The Jungle Book

Directed by Jon Favreau. Starring Neel Sethi, Bill Murray, Ben Kingsley, Idris Elba, Christopher Walken, Scarlett Johansson, Giancarlo Esposito, Garry Shandling, Brighton Rose, Emjay Anthony, Max Favreau.
Having been rescued by the black panther Bagheera (Kingsley) following the death of his father, young Mowgli (newcomer Sethi) grows up in the Indian jungle as one of the pack. One of the wolf pack, that is, his life one long lesson in speed, and survival, and messing about with incredibly cuddly wolf cubs. When he’s spotted by the self-appointed king of the jungle, Shere Khan (Elba), the pressure is on to get this man-cub back to his own species. Not that Mowgli is all that keen to go, with the jungle throwing up plenty of obstacles in his way – such as the seductive snake Kaa (the seductive Johansson), the ominous King Louie (Walken) and the hapless, honey-loving Baloo (Murray)…
THE VERDICT: More ‘Night Of The Hunter’ than ‘George Of The Jungle’, Disney’s latest live-action reimagining of their classic animation catalogue is a strange beast. Verging on strained.
There’s no doubting the quality of the work, and of the cast and crew, and the beautiful National Geographic porn on display, but there’s a strong smell of Tim Burton’s diabolical ‘Alice In Wonderland’ about Jon Favreau’s take on Rudyard Kipling’s late 19th century Indian adventure classic. Not that ‘The Jungle Book’ is a stinker – far from it. It’s just that the film Favreau has delivered takes itself very, very seriously indeed. Peter Jackson serious.
Like ‘Life of Pi’ gone wild, the CGI goes all the way up to 11 here, as our little tyke goes into battle with Idris Elba’s relentless killer Shere Khan, Scarlett Johansson’s seductive Kaa and Christopher Walken’s towering, glowering King Louie.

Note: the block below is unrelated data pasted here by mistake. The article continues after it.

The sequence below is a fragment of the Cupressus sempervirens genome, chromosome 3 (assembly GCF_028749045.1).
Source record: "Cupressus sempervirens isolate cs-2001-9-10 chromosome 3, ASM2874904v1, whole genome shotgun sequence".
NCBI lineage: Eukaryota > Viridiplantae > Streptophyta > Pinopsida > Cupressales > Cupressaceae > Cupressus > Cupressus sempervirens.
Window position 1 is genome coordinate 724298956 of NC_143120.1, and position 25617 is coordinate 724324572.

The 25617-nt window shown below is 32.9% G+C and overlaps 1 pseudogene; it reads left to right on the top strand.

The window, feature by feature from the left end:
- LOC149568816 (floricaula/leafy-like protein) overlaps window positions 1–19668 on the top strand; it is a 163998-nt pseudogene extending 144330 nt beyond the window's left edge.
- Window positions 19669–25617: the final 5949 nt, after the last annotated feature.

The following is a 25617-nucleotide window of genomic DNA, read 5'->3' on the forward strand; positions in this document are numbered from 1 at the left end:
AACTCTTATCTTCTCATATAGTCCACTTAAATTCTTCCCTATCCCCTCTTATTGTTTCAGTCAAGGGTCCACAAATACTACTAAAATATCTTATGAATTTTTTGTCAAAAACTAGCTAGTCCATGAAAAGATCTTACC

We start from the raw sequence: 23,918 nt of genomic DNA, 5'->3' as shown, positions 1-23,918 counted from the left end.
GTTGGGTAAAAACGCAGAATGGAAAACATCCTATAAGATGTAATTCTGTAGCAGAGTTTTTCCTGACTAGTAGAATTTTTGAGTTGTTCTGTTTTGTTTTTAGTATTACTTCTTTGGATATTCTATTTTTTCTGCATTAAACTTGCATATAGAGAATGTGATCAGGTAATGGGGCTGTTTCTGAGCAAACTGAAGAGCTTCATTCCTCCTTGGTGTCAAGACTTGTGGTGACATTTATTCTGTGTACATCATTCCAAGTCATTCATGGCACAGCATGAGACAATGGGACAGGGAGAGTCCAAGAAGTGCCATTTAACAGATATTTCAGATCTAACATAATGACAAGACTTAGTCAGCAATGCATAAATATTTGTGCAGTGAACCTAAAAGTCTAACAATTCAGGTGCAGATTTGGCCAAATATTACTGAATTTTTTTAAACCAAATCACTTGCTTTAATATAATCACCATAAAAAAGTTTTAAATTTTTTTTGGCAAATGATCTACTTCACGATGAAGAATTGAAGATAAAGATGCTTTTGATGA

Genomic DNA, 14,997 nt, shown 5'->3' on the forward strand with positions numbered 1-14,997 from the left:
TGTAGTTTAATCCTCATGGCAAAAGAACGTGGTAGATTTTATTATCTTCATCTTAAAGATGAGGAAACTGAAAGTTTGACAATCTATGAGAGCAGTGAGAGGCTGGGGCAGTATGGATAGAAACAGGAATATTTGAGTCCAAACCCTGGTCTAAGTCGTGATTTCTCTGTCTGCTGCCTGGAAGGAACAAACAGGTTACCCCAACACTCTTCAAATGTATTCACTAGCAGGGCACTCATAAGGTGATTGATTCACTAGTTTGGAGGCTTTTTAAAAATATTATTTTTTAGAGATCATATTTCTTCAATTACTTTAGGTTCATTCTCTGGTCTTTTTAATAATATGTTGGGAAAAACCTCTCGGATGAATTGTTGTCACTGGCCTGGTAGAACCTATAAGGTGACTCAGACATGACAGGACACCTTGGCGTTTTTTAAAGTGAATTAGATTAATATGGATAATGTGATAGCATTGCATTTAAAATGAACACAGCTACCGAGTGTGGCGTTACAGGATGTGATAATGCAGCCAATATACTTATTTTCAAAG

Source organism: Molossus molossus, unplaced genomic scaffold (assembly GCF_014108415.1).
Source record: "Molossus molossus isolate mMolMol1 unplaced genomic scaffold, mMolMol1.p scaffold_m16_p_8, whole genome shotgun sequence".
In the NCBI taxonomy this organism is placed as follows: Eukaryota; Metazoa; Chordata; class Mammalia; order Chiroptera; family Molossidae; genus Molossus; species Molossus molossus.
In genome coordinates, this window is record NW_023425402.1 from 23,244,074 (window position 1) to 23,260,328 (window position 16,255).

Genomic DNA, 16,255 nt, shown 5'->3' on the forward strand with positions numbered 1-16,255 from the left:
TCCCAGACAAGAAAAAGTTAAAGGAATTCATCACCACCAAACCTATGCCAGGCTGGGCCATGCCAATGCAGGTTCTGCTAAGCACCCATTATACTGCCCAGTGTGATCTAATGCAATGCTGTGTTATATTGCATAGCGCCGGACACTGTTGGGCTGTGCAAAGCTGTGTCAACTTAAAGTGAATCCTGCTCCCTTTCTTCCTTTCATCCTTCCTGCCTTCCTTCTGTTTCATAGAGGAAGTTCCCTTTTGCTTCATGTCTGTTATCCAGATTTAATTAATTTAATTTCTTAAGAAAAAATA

The last characterisation is a case in point when it comes to that dark side favoured by Favreau and screenwriter Justin Marks (the man who gave us Street Fighter: The Legend Of Chun-Li, no less). When Mowgli is kidnapped by those rascal monkeys, and scaled precariously, Planet Of The Apes style, up a sheer cliff face to their leader’s derelict temple, Louis Prima ain’t waiting there in the shadows. What we get, as this giant, sinister orangutan lurches into the light, is far more Colonel Kurtz than King Louie.
Of course, kids like to be scared, but Favreau presses that Burton button a little too much here, delivering the kind of dark rumblings that hip middle-aged filmmakers like to view as subversive and daring. Aiming for Max von Sydow playing chess with death though, they invariably land on Zach Snyder running on grandiose gothic empty.
The only shining light is Bill Murray as Baloo, delivering the handful of truly inspired comic lines here, but even he buckles under the weightiness here.
Review by Paul Byrne

Review by Paul Byrne
Takes itself seriously